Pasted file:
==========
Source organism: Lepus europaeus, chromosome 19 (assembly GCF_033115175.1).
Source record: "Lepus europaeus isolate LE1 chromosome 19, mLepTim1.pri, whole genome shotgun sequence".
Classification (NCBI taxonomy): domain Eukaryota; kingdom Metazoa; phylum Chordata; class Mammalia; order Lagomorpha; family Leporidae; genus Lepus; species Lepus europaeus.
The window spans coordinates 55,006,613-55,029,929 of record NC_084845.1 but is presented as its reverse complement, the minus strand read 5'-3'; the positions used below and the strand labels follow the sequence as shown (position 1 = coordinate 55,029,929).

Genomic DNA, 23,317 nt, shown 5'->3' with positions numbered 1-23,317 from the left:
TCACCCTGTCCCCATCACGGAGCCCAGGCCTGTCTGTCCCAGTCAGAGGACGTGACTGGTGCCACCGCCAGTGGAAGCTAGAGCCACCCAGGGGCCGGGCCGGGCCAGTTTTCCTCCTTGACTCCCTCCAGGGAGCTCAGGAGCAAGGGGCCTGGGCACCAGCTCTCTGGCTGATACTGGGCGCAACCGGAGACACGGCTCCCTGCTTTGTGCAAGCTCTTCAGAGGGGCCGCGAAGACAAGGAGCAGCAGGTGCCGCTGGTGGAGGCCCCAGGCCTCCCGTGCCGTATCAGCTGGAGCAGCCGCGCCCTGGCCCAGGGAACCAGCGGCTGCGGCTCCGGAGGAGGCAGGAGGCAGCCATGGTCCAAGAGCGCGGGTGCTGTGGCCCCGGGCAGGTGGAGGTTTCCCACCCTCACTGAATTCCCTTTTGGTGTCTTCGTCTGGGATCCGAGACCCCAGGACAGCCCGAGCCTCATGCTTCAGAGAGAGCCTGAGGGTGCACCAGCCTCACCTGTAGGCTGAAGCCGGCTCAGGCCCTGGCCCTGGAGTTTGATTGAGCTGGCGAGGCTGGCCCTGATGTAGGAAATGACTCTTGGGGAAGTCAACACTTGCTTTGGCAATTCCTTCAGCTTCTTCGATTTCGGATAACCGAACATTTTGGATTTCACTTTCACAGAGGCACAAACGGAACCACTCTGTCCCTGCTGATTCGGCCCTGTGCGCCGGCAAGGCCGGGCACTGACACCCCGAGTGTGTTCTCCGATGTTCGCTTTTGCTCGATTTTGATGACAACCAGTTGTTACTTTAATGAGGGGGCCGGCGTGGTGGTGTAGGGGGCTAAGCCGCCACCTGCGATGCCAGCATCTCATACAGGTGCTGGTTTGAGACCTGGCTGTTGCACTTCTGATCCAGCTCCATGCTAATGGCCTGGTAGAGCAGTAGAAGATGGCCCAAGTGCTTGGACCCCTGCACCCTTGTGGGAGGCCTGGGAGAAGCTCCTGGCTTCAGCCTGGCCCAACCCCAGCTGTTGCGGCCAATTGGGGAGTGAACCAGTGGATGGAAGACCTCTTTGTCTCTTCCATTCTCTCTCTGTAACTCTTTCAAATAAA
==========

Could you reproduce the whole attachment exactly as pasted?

Source organism: Lepus europaeus, chromosome 19 (assembly GCF_033115175.1).
Source record: "Lepus europaeus isolate LE1 chromosome 19, mLepTim1.pri, whole genome shotgun sequence".
Classification (NCBI taxonomy): domain Eukaryota; kingdom Metazoa; phylum Chordata; class Mammalia; order Lagomorpha; family Leporidae; genus Lepus; species Lepus europaeus.
The window spans coordinates 55,006,613-55,029,929 of record NC_084845.1 but is presented as its reverse complement, the minus strand read 5'-3'; the positions used below and the strand labels follow the sequence as shown (position 1 = coordinate 55,029,929).

Genomic DNA, 23,317 nt, shown 5'->3' with positions numbered 1-23,317 from the left:
TCACCCTGTCCCCATCACGGAGCCCAGGCCTGTCTGTCCCAGTCAGAGGACGTGACTGGTGCCACCGCCAGTGGAAGCTAGAGCCACCCAGGGGCCGGGCCGGGCCAGTTTTCCTCCTTGACTCCCTCCAGGGAGCTCAGGAGCAAGGGGCCTGGGCACCAGCTCTCTGGCTGATACTGGGCGCAACCGGAGACACGGCTCCCTGCTTTGTGCAAGCTCTTCAGAGGGGCCGCGAAGACAAGGAGCAGCAGGTGCCGCTGGTGGAGGCCCCAGGCCTCCCGTGCCGTATCAGCTGGAGCAGCCGCGCCCTGGCCCAGGGAACCAGCGGCTGCGGCTCCGGAGGAGGCAGGAGGCAGCCATGGTCCAAGAGCGCGGGTGCTGTGGCCCCGGGCAGGTGGAGGTTTCCCACCCTCACTGAATTCCCTTTTGGTGTCTTCGTCTGGGATCCGAGACCCCAGGACAGCCCGAGCCTCATGCTTCAGAGAGAGCCTGAGGGTGCACCAGCCTCACCTGTAGGCTGAAGCCGGCTCAGGCCCTGGCCCTGGAGTTTGATTGAGCTGGCGAGGCTGGCCCTGATGTAGGAAATGACTCTTGGGGAAGTCAACACTTGCTTTGGCAATTCCTTCAGCTTCTTCGATTTCGGATAACCGAACATTTTGGATTTCACTTTCACAGAGGCACAAACGGAACCACTCTGTCCCTGCTGATTCGGCCCTGTGCGCCGGCAAGGCCGGGCACTGACACCCCGAGTGTGTTCTCCGATGTTCGCTTTTGCTCGATTTTGATGACAACCAGTTGTTACTTTAATGAGGGGGCCGGCGTGGTGGTGTAGGGGGCTAAGCCGCCACCTGCGATGCCAGCATCTCATACAGGTGCTGGTTTGAGACCTGGCTGTTGCACTTCTGATCCAGCTCCATGCTAATGGCCTGGTAGAGCAGTAGAAGATGGCCCAAGTGCTTGGACCCCTGCACCCTTGTGGGAGGCCTGGGAGAAGCTCCTGGCTTCAGCCTGGCCCAACCCCAGCTGTTGCGGCCAATTGGGGAGTGAACCAGTGGATGGAAGACCTCTTTGTCTCTTCCATTCTCTCTCTGTAACTCTTTCAAATAAA